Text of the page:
The Ladies First Club will officially launch during a tournament buildup for the Aramco Saudi Ladies International presented by PIF.
It will take place between Nov. 12 and 15, two days before the Saudi Ladies Team International, which will see teams of four golfers compete for $500,000 in prize money from Nov. 17 to 19.

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Saudi King praises role of women at W20 summit

Time: 22 October 2020  

RIYADH: Saudi Arabia’s King Salman has praised the exceptional role played by women during the coronavirus pandemic.
In a speech delivered at the end of the W20, the G20 women’s engagement group, on Wednesday, King Salman said: “I would like to express my gratitude to the Women 20 Engagement Group for their remarkable efforts and commitment to deliver their agenda during these unprecedented times caused by the COVID -19 pandemic.”
The Saudi king described women as the source of evolution for any society and said that without empowered women it is difficult to reform societies.
“Women are the main source of development for any society. Hence, without empowered women, it is almost impossible to implement any societal reforms given that women form half of the societies and they are the ones who raise up generations. Women has proven through history their remarkable role in leading change and in decision making.”
The king noted that Saudi Arabia’s presidency of the G20 has dedicated special attention to discussing policies related to women across different ministerial and working group meetings.

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Building Saudi Arabia’s B20 legacy for women everywhere

Time: 01 October 2020  

The Middle East and North Africa region is often categorized as a place where women have few opportunities, but we are breaking those stereotypes, starting at home. Our region has made huge progress in driving the economic empowerment of women, many of whom are leaders in the private and government sectors, as well as in their entrepreneurial ventures. But, as with the rest of the world, there is still a huge amount of work to be done to reach true equality.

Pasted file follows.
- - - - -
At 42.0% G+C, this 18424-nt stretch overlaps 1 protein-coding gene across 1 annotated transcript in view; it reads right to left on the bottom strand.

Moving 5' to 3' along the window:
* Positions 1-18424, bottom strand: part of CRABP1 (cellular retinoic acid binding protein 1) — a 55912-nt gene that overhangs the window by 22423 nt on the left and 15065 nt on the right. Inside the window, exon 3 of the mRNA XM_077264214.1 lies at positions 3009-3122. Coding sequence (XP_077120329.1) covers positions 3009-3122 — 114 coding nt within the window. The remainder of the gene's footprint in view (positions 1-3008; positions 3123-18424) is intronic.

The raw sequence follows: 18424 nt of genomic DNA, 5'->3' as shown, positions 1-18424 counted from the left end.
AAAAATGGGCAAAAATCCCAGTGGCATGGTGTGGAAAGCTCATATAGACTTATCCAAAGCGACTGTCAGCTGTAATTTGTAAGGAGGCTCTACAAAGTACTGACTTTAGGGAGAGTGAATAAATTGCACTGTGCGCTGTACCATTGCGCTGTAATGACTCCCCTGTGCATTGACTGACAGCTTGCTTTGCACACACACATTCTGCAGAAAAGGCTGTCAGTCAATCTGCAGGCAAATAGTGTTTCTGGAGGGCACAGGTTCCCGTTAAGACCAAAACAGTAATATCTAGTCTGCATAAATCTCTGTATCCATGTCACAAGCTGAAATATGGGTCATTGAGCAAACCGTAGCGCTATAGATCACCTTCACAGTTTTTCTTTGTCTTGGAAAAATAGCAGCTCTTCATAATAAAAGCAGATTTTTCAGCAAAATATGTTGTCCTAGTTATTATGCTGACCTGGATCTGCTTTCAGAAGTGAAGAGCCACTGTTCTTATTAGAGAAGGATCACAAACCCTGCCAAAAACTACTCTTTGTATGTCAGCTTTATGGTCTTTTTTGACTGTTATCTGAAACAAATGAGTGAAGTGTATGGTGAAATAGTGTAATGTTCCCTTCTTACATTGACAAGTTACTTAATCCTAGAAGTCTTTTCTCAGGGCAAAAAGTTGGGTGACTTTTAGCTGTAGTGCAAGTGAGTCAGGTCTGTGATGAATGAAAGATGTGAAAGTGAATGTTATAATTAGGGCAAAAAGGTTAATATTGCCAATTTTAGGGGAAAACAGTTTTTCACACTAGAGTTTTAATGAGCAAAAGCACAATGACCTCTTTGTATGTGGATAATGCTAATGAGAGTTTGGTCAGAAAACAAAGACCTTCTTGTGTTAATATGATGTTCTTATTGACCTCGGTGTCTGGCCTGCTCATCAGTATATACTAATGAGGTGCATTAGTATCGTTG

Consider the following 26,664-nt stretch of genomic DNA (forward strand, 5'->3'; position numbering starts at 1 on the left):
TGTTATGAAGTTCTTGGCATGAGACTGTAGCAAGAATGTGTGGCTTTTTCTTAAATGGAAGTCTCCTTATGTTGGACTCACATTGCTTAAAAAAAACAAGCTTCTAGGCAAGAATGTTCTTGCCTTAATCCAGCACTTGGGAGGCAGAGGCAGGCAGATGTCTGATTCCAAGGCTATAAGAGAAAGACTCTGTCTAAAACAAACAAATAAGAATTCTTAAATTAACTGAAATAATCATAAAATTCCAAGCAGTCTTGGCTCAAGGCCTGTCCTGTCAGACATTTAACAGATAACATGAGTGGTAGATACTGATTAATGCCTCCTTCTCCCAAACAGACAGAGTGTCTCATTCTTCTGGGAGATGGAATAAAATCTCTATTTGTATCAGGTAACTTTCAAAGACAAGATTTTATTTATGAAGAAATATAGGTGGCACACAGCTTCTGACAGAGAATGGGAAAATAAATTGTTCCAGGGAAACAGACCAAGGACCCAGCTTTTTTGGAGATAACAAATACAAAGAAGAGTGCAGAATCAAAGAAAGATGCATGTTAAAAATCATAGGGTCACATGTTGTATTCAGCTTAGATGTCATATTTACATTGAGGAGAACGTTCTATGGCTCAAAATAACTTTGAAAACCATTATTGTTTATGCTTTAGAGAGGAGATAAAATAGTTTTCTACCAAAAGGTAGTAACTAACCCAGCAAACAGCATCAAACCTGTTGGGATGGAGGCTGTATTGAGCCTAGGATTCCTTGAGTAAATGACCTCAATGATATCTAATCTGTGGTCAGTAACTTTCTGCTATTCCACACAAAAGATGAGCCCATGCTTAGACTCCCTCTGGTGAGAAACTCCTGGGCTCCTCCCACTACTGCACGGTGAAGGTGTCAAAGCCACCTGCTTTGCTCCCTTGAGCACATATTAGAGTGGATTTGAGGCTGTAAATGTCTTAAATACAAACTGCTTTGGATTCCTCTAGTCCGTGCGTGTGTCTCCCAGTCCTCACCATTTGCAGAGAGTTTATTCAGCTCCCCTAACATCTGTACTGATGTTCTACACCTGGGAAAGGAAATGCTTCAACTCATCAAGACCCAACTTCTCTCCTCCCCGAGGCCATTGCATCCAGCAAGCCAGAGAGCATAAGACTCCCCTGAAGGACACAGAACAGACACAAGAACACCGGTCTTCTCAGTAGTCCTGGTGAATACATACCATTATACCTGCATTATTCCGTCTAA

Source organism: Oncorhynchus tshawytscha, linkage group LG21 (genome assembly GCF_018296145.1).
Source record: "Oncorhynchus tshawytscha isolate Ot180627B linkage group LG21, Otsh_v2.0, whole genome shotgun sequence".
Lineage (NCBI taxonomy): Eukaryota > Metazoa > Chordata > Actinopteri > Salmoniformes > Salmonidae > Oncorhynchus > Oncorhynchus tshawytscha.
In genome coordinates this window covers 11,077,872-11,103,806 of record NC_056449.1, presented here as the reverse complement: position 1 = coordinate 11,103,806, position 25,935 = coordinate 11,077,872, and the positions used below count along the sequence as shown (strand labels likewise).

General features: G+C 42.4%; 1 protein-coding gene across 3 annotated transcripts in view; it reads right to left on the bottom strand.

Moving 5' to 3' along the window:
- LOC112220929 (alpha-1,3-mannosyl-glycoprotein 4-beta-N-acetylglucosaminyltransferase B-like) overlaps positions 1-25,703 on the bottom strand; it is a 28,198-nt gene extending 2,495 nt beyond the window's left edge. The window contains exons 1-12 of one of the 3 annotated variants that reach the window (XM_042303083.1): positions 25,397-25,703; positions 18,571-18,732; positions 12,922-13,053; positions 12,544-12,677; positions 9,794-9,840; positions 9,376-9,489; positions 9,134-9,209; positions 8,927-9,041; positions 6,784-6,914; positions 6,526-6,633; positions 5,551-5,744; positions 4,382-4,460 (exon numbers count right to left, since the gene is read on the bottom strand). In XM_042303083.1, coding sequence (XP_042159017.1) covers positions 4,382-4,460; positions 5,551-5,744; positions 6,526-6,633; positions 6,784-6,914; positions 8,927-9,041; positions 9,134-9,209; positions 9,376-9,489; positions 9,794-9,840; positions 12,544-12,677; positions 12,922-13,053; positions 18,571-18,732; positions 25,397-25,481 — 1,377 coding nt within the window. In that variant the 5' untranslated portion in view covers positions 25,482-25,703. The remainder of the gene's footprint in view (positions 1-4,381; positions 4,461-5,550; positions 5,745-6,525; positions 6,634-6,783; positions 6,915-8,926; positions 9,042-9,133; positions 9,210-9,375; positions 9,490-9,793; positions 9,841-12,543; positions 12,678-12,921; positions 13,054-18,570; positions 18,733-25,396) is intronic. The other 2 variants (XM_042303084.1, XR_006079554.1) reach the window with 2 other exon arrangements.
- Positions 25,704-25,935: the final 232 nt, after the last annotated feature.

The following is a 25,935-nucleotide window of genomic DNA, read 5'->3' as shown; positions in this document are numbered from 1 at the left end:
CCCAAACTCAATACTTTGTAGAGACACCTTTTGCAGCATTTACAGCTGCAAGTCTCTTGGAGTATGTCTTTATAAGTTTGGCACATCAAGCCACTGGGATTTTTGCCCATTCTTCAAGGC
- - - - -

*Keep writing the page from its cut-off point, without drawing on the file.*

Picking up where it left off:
The World Bank’s report “Women, Business and the Law 2020” ranked Saudi Arabia as the world’s top reformer in advancing women’s economic participation for 2019. This is recognition of the legislative policies the country established to boost female participation in the workforce, which it aims to increase from an average of just under 20 percent to more than 40 percent as part of Vision 2030. This also includes support to female entrepreneurs as they realize the dream of being business owners. Further, we have 35,000 Saudi women currently studying in 60 foreign countries on government scholarships, fulfilling the Kingdom’s Vision 2030 targets based on the roles of women and youth.
There has been remarkable progress so far and I am confident that this is just the beginning of our journey. However, as we work toward our goals, we also need to understand, and collaborate on remedying, the inequality issues many women still face.
The latest global research continues to paint an alarming picture of the gender gap in the workplace. A study commissioned by UN Women found that women still only earn 77 cents for every dollar earned by men, while the World Economic Forum found that only 55 percent of women (aged 15 to 64) are engaged in the labor market, as opposed to 78 percent of men. This picture only becomes more depressing when we look at the number of women in leadership or entrepreneurial roles. This year, there were only 37 female CEOs in the Fortune 500 companies list.
Making up 70 percent of front-line health care and service workers, women are currently demonstrating their critical role in addressing one of the largest crises in recent history. However, the coronavirus disease pandemic and subsequent recovery is expected to widen the gender pay gap even further.
But there is cause for optimism, as some countries, governments and businesses across the world are not only recognizing the need for equality, but are also seeing its very real and tangible rewards. New analysis by the Boston Consulting Group shows that, if women and men participated equally as entrepreneurs, the global gross domestic product could rise by between 3 and 6 percent, boosting the global economy by $2.5 trillion to $5 trillion. Given the economic crisis the entire world is currently facing, we cannot afford to ignore the benefits gender equality can offer.